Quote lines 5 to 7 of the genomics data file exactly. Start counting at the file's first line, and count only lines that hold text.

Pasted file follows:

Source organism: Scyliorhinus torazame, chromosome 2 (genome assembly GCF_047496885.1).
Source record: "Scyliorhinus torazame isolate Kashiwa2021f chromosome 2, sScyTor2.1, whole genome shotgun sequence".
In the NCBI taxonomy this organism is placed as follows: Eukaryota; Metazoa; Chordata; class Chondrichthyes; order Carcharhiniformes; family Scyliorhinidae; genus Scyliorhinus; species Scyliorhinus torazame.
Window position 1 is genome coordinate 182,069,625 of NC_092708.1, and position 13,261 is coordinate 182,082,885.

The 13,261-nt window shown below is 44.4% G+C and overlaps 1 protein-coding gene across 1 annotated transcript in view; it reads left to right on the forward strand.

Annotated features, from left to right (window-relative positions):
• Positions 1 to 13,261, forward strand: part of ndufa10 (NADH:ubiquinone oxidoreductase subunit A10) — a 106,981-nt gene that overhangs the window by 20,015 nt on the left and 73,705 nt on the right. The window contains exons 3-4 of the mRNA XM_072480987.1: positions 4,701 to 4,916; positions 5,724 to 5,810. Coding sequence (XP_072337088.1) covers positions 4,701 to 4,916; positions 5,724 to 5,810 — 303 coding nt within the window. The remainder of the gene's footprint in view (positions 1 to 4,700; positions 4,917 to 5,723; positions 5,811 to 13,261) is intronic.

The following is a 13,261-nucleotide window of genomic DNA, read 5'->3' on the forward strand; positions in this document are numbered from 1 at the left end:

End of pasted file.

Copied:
The 13,261-nt window shown below is 44.4% G+C and overlaps 1 protein-coding gene across 1 annotated transcript in view; it reads left to right on the forward strand.

Annotated features, from left to right (window-relative positions):
• Positions 1 to 13,261, forward strand: part of ndufa10 (NADH:ubiquinone oxidoreductase subunit A10) — a 106,981-nt gene that overhangs the window by 20,015 nt on the left and 73,705 nt on the right. The window contains exons 3-4 of the mRNA XM_072480987.1: positions 4,701 to 4,916; positions 5,724 to 5,810. Coding sequence (XP_072337088.1) covers positions 4,701 to 4,916; positions 5,724 to 5,810 — 303 coding nt within the window. The remainder of the gene's footprint in view (positions 1 to 4,700; positions 4,917 to 5,723; positions 5,811 to 13,261) is intronic.